Today we’d like to introduce you to Jackie Ho.
Thanks for sharing your story with us Jackie. So, let’s start at the beginning and we can move on from there.
It started with a nap on a Sunday in early April of 2014. I remember bouncing off the futon in the living room and into the kitchen. I had been craving something sweet all week, eyeing this recipe to make vegan mango bread. I had all of the ingredients: whole wheat pastry flour, cane sugar, sea salt, baking soda, baking powder, cardamom (my favorite because it’s so fragrant), flaxseed meal (this one hit me strangely, like what the heck was that?), and, of course, one really, really ripe mango as its star. Guess which one I forgot? The star. Without it, my bread was completely shot.
Granted, I had a mango. I didn’t display any patience in waiting for it to soften, however. They say that love is the secret, which I firmly believe, but it’s only a big part of it. For the recipe to complete itself, you need an infinite amount of patience with the bake, with yourself, with life. Love. Patience is the key. I wish that had incorporated itself thoroughly in my decision-making when I first started dating the same time I started baking. My ex-boyfriend of four years broke up with me and I had to learn how to fall in love all over again. I had failed romances in LA that took me to NYC and back again. More failed attempts at relationships including a spectacularly toxic one in business. I’m still learning as a matter of fact with as much compassion as possible as well. I don’t have a brick and mortar, but my reputation precedes me.
Patience brought me here today. It took me almost six years to bake myself to love again. So I suppose this is really my story: I bake because I love. I bake vegan, gluten-free sweets to not only rebel against the traditional use of milk, butter, and eggs, but also the ways of romance where the guy is supposed to chase the girl. I’m always the initiator as opposed to the responder, the baker rather than the consumer. I often questioned whether taking out the “meat” of the matters inevitably took out their “soul” so much that to substitute it with “false” ingredients (false hope and expectations) was to fill a void in my heart with unfulfilling connections. But no, it was deeper than that. I had to innovate to create a fuller, more whole sense of self after breaking my heart so many times. And we’ve all been there, haven’t we? Throughout my life, I’ve been self-sufficient. With baking, I began teaching myself until life took the chalkboard with further instructions.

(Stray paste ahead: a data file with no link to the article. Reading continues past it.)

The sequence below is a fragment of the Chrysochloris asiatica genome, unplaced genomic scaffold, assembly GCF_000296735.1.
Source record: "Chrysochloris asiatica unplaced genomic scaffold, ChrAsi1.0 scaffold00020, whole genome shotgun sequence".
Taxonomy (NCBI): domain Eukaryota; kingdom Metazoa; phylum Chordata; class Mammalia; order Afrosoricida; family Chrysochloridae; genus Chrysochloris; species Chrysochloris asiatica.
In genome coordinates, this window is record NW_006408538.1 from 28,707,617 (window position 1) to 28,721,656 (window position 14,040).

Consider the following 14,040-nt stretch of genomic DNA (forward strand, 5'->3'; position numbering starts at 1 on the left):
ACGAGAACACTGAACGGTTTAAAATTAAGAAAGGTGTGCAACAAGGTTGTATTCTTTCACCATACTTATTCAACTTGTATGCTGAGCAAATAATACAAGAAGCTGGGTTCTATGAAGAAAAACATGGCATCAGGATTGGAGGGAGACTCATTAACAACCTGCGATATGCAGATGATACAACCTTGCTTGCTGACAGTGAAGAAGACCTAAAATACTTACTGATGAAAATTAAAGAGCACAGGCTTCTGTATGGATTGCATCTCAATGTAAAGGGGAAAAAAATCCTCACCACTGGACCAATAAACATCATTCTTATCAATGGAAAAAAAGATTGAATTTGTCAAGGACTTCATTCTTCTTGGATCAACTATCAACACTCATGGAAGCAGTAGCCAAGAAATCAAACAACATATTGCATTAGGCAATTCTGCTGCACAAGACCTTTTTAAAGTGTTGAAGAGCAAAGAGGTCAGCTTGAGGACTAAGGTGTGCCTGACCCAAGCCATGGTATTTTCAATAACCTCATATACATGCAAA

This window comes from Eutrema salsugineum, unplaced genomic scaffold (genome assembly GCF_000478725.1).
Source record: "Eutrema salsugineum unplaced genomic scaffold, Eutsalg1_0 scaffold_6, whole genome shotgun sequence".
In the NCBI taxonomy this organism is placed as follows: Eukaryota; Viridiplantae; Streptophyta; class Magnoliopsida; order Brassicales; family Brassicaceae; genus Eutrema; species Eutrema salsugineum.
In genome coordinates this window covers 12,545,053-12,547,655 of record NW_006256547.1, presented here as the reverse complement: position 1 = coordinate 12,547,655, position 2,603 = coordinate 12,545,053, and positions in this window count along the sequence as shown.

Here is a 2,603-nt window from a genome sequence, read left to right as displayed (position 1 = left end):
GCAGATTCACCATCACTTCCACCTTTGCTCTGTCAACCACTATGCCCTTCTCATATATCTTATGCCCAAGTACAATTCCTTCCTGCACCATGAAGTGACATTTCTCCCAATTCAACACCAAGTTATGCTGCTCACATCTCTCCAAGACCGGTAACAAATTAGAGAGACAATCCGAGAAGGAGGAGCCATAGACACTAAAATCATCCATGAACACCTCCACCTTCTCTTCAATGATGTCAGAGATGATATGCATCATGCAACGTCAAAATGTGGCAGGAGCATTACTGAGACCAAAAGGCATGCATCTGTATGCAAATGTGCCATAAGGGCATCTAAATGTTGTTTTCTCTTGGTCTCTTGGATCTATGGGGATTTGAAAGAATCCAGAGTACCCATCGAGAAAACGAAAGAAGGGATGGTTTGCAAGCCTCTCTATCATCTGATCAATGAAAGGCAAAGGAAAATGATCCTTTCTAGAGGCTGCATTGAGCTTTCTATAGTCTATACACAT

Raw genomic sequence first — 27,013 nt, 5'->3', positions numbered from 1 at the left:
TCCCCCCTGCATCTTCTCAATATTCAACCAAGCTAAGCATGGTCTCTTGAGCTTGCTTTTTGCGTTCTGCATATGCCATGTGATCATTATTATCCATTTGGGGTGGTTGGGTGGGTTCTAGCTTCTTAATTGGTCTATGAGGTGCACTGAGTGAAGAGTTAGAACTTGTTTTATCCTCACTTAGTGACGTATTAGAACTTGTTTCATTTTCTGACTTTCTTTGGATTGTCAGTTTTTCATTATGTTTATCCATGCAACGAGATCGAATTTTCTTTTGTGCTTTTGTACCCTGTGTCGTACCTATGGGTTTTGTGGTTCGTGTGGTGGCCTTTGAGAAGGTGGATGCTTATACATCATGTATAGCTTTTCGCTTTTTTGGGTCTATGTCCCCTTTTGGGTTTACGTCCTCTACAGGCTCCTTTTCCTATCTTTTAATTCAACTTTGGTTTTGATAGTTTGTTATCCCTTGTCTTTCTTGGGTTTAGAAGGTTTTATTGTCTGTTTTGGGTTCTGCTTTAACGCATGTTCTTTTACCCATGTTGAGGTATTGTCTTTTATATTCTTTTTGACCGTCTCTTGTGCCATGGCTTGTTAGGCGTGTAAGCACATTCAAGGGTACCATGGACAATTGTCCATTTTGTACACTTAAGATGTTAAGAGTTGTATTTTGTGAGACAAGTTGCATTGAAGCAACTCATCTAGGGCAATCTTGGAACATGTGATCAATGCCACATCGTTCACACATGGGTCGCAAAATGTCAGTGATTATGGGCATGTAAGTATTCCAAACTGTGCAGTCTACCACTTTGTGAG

It’s “a truth universally acknowledged,” as Jane Austen would say, that everyone loves an epic hero’s journey, a love story pastry-piped with hope and dreams. I’ve pivoted as much as Ross Geller in Season 3 of Friends back to my truest love: writing. I’m currently writing a cookbook for the heart. The soul.
Great, so let’s dig a little deeper into the story – has it been an easy path overall and if not, what were the challenges you’ve had to overcome?
With the aforementioned, you can say it’s been as smooth as rocky road chocolate.
I uprooted my entire life from LA to a bigger city I had never been to before and only read about in Wikipedia and rough Googling. I went blindly to New York City with only two suitcases and a carry-on. Oh, and of course, a small whisk as my totem of sanity. I often look back to that time in my life and think: Wow, I really did that. I loved that flagrant disregard for anyone else’s desires but my own. That sugar rush.
Like any hero’s adventure, it didn’t come without its troubles. I found myself bouncing from place to place with no clear vision on where to settle and that was mentally distracting. I went from East to West Harlem to Fort Greene to Williamsburg to Chelsea to finally, Astoria. I procured two serving jobs in a Japanese restaurant and a well-known venue in Times Square; I doubled on shifts in one job if I wasn’t working the other, but all the days I was working back to back in the dead of my first east coast winter, carrying cold, hard cash in my pockets. I was bone-tired. But somehow, I trudged through the snow and sleet and slippery subway stations. I got to know New York intimately not only through living its hustle, but also eating through it. I had a whole cache of establishments known for their famous treats: Levain Bakery for their cookies, Serendipity 3 for their frozen hot chocolate, Little Cupcake Bake Shop for their Brooklyn Blackout Cake, Cafe Lalo for their affogato. The mad scientist within me buzzed with excitement to convert each thing I loved to veganism and gluten-free-ism.